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Cytokine and Eicosanoid Production by Cultured Human Monocytes Exposed to Titanium Particulate Debris

Published online by Cambridge University Press:  08 August 2002

Timothy M. Robinson
Affiliation:
Department of Surgical Sciences, School of Veterinary Medicine, University of Wisconsin-Madison
Paul A. Manley
Affiliation:
Department of Surgical Sciences, School of Veterinary Medicine, University of Wisconsin-Madison
Paul A. Sims
Affiliation:
Department of Animal Health and Biomedical Science, School of Veterinary Medicine, University of Wisconsin-Madison
Ralph Albrecht
Affiliation:
Department of Animal Health and Biomedical Science, School of Veterinary Medicine, University of Wisconsin-Madison
Benjamin J. Darien
Affiliation:
Department of Medical Sciences, School of Veterinary Medicine, University of Wisconsin-Madison
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Abstract

Phagocytosis of particulate wear debris from arthroplasties by macrophages induces an inflammatory response that has been linked to implant loosening and premature failure of artificial joints. Inflammatory mediators released by phagocytic macrophages such as tumor necrosis factor-a (TNF-α), interleukin-1β (IL-1β), interleukin-6 (IL-6), and prostaglandin E2 (PGE2) are believed to play a central role in the pathogenesis of aseptic loosening. The objective of this study was to characterize titanium alloy particulates that closely match wear debris found around joint arthroplasties and to study their effects on the biosynthesis of inflammatory mediators by cultured monocytes. Peripheral blood monocytes were isolated from healthy human volunteers. Monocytes were cultured in 96-well plates for 24 h, washed, and exposed to three concentrations of titanium particulates and controls from 18Ð24 h. Supernatants were assayed for TNF-α, IL-1β, IL-6, and PGE2 activity. Energy dispersive X-ray spectroscopy (EDX) verified the titanium alloy to be Ti6A14V. Scanning electron microscopy (SEM) analysis showed significant titanium particulate heterogeneity with approximately 95% of the particles <1 micrometer in diameter. SEM and EDX technology was useful in the characterization of the titanium particulates utilized for in vitro models of titanium-induced cytokine release by monocytes. Incubation of titanium particulates (in concentrations similar to those found around loosened prosthetic joints) with cultured monocytes significantly increased their production of TNF-α, IL-1β, and PGE2.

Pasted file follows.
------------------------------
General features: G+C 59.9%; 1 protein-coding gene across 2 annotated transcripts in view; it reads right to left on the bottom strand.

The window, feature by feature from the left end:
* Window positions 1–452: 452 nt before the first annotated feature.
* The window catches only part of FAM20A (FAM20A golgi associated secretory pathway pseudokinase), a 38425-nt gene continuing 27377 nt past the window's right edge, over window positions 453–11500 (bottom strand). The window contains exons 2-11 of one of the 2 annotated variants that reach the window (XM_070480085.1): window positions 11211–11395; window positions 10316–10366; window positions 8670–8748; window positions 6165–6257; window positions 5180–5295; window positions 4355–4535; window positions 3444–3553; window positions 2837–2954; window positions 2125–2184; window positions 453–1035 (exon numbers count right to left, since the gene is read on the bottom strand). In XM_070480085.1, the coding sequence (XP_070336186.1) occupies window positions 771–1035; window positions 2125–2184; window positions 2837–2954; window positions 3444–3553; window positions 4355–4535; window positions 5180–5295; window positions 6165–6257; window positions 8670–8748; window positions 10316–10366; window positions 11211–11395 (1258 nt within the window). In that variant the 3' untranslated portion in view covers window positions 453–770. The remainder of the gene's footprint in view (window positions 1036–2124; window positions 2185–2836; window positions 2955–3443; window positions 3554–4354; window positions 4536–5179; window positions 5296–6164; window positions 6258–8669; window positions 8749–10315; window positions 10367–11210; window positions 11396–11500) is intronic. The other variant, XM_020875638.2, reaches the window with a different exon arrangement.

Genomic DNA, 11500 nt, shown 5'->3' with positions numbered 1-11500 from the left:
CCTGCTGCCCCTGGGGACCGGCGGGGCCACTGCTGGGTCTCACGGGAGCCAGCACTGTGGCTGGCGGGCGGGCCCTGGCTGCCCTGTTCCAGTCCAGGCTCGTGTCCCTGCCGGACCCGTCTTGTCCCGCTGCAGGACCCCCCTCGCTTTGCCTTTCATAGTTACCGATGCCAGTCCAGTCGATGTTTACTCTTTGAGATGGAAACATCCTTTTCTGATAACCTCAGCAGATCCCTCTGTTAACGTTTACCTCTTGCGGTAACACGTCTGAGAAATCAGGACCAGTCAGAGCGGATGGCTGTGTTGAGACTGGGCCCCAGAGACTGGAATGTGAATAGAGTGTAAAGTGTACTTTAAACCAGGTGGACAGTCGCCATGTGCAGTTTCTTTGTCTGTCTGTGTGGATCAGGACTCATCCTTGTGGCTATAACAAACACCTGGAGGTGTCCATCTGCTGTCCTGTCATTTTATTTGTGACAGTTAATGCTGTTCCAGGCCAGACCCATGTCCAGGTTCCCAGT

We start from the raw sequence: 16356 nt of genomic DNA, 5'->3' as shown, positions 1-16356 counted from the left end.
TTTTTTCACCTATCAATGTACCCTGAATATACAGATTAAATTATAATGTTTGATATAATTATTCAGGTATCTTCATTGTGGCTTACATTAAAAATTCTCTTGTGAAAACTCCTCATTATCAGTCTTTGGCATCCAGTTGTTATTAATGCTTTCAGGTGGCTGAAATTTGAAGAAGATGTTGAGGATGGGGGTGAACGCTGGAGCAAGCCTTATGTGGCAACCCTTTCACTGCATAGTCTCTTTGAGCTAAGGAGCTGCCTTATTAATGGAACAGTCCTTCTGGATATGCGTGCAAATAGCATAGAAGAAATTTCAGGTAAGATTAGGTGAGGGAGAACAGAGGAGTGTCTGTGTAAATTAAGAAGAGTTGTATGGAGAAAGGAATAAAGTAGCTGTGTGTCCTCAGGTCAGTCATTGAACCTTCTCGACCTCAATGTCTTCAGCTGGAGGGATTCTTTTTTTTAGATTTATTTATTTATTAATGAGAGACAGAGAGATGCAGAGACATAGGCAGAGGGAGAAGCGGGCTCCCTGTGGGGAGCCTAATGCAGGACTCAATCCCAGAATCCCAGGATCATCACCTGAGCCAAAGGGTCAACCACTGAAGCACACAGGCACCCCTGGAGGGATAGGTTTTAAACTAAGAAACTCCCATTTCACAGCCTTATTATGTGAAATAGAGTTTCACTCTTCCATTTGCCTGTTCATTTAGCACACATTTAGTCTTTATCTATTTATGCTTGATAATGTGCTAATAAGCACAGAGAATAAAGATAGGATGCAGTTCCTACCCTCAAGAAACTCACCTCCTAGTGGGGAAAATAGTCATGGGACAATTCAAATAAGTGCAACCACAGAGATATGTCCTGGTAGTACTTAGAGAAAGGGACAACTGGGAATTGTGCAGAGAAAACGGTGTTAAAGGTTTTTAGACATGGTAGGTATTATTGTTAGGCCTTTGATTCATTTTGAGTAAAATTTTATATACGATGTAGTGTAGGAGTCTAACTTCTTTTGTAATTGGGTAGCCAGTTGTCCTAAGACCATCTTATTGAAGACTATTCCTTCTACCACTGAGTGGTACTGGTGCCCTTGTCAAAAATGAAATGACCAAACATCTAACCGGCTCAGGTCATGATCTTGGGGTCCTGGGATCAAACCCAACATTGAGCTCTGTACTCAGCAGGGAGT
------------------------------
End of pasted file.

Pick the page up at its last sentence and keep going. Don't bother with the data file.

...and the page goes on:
Type
Articles
Copyright
© 1999 Microscopy Society of America

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